In the same year, MF DOOM's second solo album MM..FOOD was released by the Minnesota-based label Rhymesayers Entertainment, using various food items to metaphorically explain life and himself. As Viktor Vaughn he has released two albums Vaudeville Villain & Venomous Villain (also called VV2),

Though still an independent artist, MF DOOM took a bigger step towards the mainstream in 2005 with The Mouse and the Mask, a collaboration with producer DJ Danger Mouse under the group name DangerDoom. The album, released on October 11, 2005 by Epitaph, was done in cooperation with Cartoon Network's adult swim and frequently references characters from adult swim programs. DOOM also made an appearance in "November Has Come," a track on Gorillaz's 2005 album "Demon Days." In 2006 MF hosted the Adult Swim Christmas special and he could be seen in between shows and other such things.


MF DOOM's lyrics are sometimes perceived as eccentric. With an abundant use of polysyllabic rhymes and bizarre metaphors, MF DOOM combines complex syntax with phrasing to create a rhyme flow that is both exhausting and entertaining. His songs commonly lack the typical verse/chorus structure in favor of showcasing extended rhyme schemes and strophic or repeating beats and melodies.

Samples from old cartoons (particularly Fantastic Four cartoons in which characters often refer to their arch-enemy, Dr. Doom) frequently find their way into MF DOOM's productions. Even before his work on the Adult Swim-influenced DANGERDOOM project, his raps alluded to popular movies and TV shows, often Star Trek and the Godzilla films.

Unlike many rappers' first-person point of reference, MF DOOM refers to himself in the third person to better convey his own semi-fictional persona. DOOM himself is a caricature, a masked incarnation of the "supervillain" that his lyrics describe, which combines with personal traits and experiences to create an endlessly fascinating topic for his own songs.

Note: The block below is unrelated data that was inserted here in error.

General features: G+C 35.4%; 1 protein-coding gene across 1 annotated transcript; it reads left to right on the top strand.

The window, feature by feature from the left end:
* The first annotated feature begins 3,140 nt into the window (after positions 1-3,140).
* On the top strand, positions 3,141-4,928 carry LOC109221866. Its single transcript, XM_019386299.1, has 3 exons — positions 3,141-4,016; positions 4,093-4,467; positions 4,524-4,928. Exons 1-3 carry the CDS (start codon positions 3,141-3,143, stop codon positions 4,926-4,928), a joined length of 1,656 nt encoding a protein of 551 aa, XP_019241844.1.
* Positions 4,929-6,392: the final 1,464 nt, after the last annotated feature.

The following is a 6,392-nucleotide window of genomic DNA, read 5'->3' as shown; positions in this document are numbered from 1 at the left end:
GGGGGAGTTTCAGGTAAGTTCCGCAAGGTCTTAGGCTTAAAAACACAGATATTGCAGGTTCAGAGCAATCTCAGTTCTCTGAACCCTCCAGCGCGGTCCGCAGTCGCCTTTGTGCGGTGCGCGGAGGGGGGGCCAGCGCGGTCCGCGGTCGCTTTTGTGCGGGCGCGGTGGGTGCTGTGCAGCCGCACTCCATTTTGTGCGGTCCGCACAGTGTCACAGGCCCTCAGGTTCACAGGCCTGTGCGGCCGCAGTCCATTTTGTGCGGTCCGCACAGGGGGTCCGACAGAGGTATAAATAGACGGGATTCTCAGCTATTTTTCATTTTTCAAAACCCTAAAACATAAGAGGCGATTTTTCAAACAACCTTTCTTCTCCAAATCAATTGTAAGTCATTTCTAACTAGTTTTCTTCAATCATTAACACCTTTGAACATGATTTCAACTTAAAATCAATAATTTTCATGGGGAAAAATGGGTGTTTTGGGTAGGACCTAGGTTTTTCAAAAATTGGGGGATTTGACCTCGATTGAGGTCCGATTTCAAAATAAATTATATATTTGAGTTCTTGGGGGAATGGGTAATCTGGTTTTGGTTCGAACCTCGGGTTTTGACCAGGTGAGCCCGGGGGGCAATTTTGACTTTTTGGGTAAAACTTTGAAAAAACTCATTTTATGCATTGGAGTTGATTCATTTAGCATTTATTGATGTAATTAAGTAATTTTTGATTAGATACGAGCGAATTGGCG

Personal life

Little is known about Dumile's personal life, although he did reveal details in a 2006 interview that was published on his MySpace page. He stated that he is married, his wife named Jasmine, with two children, one of them teenage.

He currently lives in Atlanta, Georgia.

The Mask

Similar to his name, MF DOOM's mask is based on the Fantastic Four character Dr. Doom. However, it is not to be confused with Kool Keith's alias Dr. Dooom. Originally, MF DOOM sported a mask that was very similar to Dr. Doom's, however his current mask, designed by Lord Scotch, a New York graffiti artist, is styled to resemble the mask worn by Russell Crowe in the film Gladiator.

Said to hide the metaphorical scars remaining from the death of MF DOOM's brother Subroc in 1993, MF DOOM has also given a number of alternative meanings for the mask, including the preservation of creative anonymity in the increasingly image-driven genre of hip-hop.